At the time this extension was granted it was believed that the necessary financial arrangements could be made in ample time to begin the construction of the bridge before May 22, 1930. It now appears, however, that this will be impossible and therefore a further extension of one year is requested and that is the purpose of H. R. 11273.
Croton is a small village and on both sides of the river are farming districts. These people are not in a position to provide the money for construction of the bridge. Hence, the money must be raised from nonresidents. I am assured that a capable engineer has been retained; that plans have been drawn and that the negotiations for financing the construction of the bridge are proceeding with every promise of success.
It is believed that the project would have been financed ere this and that a further extension would have been unnecessary if there had been no financial depression during the past year.
Under the circumstances, I therefore urgently request hat another extension be granted. Very sincerely,
W. F. KOPP. O
Calendar No. 870
REPORT No. 860
RECONSTRUCTION OF ARMY AND NAVY HOSPITAL, HOT
May 29 (calendar day, JUNE 6), 1930.-Ordered to be printed
Mr. REED, from the Committee on Military Affairs, submitted the
[To accompany H. R. 6124]
The Committee on Military Affairs, to which was referred the bill (H. R. 6124) to provide for the reconstruction of the Army and Navy Hospital at Hot Springs, Ark., having considered the same, report favorably thereon with the recommendation that it do pass.
The House report, setting forth the purpose and merits of the bill, is made a part of this report, and reads as follows:
The Committee on Military Affairs, to which was referred the bill (H. R. 6124) to provide for the reconstruction of the Army and Navy Hospital at Hot Springs, Ark., introduced by Mr. Glover, having considered the same, report thereon with the recommendation that it do pass with the following amendment:
Strike out all after the enacting clause and insert the following in lieu thereof: “That the Secretary of War be, and he is hereby, authorized and directed to aze such part of the existing hospital buildings in the reservation of the Army and Navy General Hospital, at Hot Springs, Arkansas, as may be desirable and proper to make room for the construction of another hospital, and thereafter to construct upon said ground such additional unit of said Army and Navy General Hospital, at Hot Springs, Arkansas, and for said purpose there is hereby authorized to be appropriated the sum of $450,000 out of any money in the Treasury pot otherwise appropriated.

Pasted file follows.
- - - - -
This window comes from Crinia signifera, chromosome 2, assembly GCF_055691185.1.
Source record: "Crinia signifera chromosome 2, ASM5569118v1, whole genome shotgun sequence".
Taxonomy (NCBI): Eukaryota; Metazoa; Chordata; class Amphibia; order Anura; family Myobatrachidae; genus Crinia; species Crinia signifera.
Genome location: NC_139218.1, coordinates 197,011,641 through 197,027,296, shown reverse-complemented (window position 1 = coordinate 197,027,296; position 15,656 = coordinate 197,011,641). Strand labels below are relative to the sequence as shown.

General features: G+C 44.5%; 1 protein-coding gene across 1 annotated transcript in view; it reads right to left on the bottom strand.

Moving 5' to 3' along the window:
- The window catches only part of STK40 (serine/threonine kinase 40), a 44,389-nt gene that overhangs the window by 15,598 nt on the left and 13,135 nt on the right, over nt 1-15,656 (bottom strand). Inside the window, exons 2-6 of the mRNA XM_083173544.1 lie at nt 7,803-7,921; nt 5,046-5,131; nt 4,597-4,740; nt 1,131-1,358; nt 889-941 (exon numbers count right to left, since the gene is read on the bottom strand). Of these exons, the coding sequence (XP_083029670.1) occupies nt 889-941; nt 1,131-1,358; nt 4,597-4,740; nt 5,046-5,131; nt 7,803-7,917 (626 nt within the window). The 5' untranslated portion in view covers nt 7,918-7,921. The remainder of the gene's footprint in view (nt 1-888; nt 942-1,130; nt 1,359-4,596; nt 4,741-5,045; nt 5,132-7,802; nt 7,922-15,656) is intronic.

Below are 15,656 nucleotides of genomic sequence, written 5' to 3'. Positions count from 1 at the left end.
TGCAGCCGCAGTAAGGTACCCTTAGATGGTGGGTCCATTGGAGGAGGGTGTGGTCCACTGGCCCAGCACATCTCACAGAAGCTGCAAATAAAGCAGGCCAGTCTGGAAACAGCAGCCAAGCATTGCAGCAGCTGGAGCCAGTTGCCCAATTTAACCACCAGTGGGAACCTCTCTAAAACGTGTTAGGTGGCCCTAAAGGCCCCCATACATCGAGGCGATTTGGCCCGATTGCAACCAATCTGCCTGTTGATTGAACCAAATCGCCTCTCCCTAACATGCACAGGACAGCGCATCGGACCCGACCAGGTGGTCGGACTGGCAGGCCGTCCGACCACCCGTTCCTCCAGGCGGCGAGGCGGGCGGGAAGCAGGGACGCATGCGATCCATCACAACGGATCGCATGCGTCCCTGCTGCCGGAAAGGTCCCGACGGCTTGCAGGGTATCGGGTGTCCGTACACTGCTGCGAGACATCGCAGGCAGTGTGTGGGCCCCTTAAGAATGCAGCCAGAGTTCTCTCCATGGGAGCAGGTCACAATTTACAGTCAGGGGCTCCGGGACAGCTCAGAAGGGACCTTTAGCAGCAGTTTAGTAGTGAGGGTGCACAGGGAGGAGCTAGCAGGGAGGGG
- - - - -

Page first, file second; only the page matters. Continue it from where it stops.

“Sec. 2. All funds expended for the construction or reconstruction of hospital buildings and facilities on said Army and Navy General Hospital Reservation at Hot Springs, Arkansas, authorized by this or any other act, shall be so expended under supervision of the Secretary of War, and the said hospital shall remain under the jurisdiction and control of the War Department.”
It will be observed that a bill, H. R. 6124, was introduced by Representative Glover, of Arkansas, on December 3, 1929, and that a report on that bill was made by the Secretary of War under date of March 1, 1930; furthermore, that a bill was introduced by Representative McSwain, of South Carolina, H. R. 7755, on December 18, 1929, and the report thereon was made by the Secretary of War under date of April 4, 1930, and that both letters from the War Department are printed in connection with this report.
It is believed that the language of H. R. 7755 is preferable not only because it limits the present authorization to $450,000, but also because it leaves discretion to the Secretary of War to determine what part or parts of the existing hospital buildings in the reservation of the Army and Navy General Hospital at Hot Springs shall be razed to make room for the construction of another and additional unit of said hospital.
We have gone into the matter of the necessity and desirability of increasing and modernizing the hospital facilities at Hot Springs with great care, and after hearings on the bills. There appeared before the committee on December 19, 1929, Col. Robert U. Patterson, who is and has been for several years in command of said hospital at Hot Springs, and from him we derived valuable information as to the therapeutic value of the water and of the treatments employed in connection with the water available at Hot Springs.
Furthermore, we had the testimony of Brig. Gen. L. H. Bash, Assistant Quartermaster General of the United States Army, as to the condition of the present buildings and as to the nature and extent of the building proposed to be built.
We find that the buildings now employed for the wards and clinics of the hospital are very old and inadequate and out of date. While the walls are of brick, the interior frame work is all of wood, the floors are wooden, and the beams and joists and rafters are of wood, as well as the framework of all the partitions. The building is, therefore, in no sense fireproof and may be kept in a sanitary condition only with the greatest effort and expense.
Furthermore, the porches, steps, and stairways are all of wood and highly inflammable. In addition, the capacity of the hospital is now limited to 300 patients, and that only by crowding beds and cots in the passageways and upon the outside porches.
We are informed that there is constantly a long waiting list of former soldiers seeking hospitalization through the United States Veterans' Bureau. The regional office of the United States Veterans' Bureau at Little Rock, Ark., is the clearing house for all applicants for hospitalization at Hot Springs, and we are informed that the waiting list of those recommended by the central office for all the other regional offices ranges anywhere from 65 up, and is sometimes as high as 150.